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Jepson Interchange (more information)
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  • Up-to-date information about California vascular plants is available from the Jepson eFlora.

MALVACEAE

MALLOW FAMILY

Steven R. Hill, except as specified

Annual, perennial herb, shrubs, trees, generally stellate-hairy; juice sticky; inner bark tough, fibrous
Leaves alternate, simple, petioled; blade generally palmately veined or lobed, stipules present
Inflorescence often leafy; whorl or involucre of bractlets often subtending calyx
Flower generally bisexual, radial; calyx lobes 5, margins abutting in bud; petals 5, free (fused at base to filament tube, so falling together); stamens many, filaments fused into a tube surrounding style, tube fused in turn to petal bases; pistil 1, ovary superior, chambers generally 5 or more, style branches, stigmas generally 1 or 2 X as many as chambers
Fruit of 5–many disk- or wedge-shaped segments, loculicidal capsule, or berry
Genera in family: 100 genera, 2000 species: worldwide, especially warm regions; some cultivated (e.g., Abelmoschus , okra; Alcea ; Gossypium , cotton; Hibiscus , Malvaviscus )
Recent taxonomic note: Recently treated to include Sterculiaceae [Angiosperm phylogeny Group 1998 Ann Missouri Bot Gard 85:531–553; Alverson et al. 1999 Amer J Bot 86:1474–1486; Bayer et al. 1999 Bot J Linn Soc 129:267–303]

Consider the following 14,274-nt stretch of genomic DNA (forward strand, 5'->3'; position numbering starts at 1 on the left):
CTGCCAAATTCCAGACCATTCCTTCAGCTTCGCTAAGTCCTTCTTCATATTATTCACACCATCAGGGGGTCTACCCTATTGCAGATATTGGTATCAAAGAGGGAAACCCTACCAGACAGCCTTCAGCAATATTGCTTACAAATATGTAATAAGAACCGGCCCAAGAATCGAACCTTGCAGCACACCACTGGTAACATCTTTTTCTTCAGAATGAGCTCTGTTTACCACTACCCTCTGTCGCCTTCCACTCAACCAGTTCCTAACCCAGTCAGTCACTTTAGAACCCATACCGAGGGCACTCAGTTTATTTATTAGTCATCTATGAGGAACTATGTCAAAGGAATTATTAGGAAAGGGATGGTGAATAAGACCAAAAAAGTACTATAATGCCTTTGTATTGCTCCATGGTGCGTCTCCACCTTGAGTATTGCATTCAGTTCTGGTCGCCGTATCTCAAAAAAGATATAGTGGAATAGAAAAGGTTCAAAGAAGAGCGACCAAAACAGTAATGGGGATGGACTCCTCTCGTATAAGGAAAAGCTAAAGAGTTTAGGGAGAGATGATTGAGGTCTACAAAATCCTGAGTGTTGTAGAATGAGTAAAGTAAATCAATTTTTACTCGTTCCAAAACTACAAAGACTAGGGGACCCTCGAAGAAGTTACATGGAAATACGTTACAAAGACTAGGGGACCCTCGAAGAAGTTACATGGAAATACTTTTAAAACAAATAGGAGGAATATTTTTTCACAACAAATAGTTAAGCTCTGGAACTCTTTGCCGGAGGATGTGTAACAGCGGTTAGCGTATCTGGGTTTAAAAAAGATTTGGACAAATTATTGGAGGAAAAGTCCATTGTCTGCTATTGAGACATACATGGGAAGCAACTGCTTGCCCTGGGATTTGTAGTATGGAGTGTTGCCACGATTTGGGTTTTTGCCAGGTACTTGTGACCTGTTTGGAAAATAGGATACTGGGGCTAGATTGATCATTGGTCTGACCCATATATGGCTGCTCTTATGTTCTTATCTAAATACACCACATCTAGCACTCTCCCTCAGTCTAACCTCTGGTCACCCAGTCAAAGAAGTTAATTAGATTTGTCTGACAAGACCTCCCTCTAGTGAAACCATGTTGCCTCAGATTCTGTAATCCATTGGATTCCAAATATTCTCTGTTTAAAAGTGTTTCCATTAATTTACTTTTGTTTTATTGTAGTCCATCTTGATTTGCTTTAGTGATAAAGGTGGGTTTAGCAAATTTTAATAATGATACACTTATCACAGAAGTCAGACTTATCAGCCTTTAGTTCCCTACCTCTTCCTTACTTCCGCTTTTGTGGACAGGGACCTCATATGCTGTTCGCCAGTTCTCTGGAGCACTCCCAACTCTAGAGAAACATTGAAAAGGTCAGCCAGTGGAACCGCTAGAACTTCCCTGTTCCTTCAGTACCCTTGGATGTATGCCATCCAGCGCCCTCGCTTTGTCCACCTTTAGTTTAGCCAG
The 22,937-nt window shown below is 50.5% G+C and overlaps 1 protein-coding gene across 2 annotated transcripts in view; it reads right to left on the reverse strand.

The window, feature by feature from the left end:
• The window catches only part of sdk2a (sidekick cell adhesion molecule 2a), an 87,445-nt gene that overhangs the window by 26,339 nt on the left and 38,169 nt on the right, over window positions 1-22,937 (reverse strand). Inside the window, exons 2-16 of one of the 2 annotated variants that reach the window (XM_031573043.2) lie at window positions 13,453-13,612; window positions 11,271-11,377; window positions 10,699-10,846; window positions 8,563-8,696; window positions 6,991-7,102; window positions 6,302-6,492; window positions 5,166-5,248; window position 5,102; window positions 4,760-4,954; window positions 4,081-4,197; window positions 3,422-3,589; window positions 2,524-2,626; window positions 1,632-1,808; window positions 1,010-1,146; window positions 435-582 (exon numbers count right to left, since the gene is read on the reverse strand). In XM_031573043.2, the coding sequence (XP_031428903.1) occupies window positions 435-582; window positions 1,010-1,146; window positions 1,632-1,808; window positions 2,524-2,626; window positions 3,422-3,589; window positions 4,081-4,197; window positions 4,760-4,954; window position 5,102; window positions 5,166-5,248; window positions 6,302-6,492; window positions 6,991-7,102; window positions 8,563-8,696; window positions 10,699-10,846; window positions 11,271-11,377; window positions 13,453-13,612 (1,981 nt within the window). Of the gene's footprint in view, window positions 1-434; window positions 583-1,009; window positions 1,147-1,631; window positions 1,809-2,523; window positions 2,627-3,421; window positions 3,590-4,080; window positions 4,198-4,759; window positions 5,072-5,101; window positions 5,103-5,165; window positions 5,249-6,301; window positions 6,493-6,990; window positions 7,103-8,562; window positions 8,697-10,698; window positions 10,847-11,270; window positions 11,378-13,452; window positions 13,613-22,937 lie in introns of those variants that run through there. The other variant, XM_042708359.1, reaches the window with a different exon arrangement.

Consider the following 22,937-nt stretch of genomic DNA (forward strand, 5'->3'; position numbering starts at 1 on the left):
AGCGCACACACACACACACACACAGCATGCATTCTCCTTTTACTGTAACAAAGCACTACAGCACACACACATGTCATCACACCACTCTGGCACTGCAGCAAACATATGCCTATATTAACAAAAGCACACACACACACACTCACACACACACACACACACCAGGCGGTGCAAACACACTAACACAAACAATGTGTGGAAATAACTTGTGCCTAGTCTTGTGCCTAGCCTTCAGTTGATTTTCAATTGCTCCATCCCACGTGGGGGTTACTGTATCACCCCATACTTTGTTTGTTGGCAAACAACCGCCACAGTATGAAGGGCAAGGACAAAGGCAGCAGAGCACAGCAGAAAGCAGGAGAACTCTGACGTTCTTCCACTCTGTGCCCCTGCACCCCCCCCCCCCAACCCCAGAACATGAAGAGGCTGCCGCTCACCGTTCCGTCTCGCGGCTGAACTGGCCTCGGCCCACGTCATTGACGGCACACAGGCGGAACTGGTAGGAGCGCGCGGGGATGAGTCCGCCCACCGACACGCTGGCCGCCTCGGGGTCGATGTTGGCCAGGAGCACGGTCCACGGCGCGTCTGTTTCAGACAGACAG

Mature fruit important for identification.

HIBISCUS

ROSE-MALLOW, HIBISCUS

Annual, perennial herb, shrubs, trees
Inflorescence: flowers generally solitary in axils; bractlets subtending calyx 3–many, slender, persistent, forming an involucre
Flower generally showy; filament tube 5-toothed, anthers scattered on upper 1/2 below tip
Fruit: capsule; chambers 5
Seeds 2–many per chamber
Species in genus: 200 species: warm regions
Etymology: (Greek: name used by Dioscorides for marshmallow)
Reference: [Fryxell 1980 Techn Bull USDA 1624:1–53]

Native

H. lasiocarpus Cav.

ROSE-MALLOW

Perennial, generally clonal from rhizomes, hairy
Stems 10–20 dm, some prostrate
Leaf: blade 6–10 cm, cordate, toothed, acuminate
Flower: peduncle 1–8 cm; calyx bell-shaped, veiny in fruit, sepals fused halfway; petals 6–10 cm, white or rose, base red
Fruit 2.5–3 cm, filling calyx
Seed spheric, glabrous
Ecology: Wet banks, marshes
Elevation: < 40 m.
Bioregional distribution: c&s Sacramento Valley, deltaic Great Central Valley
Distribution outside California: c to se US
Synonyms: H. californicus Kellogg, California hibiscus
Threatened by riverbank alteration
Horticultural information: In cultivation.

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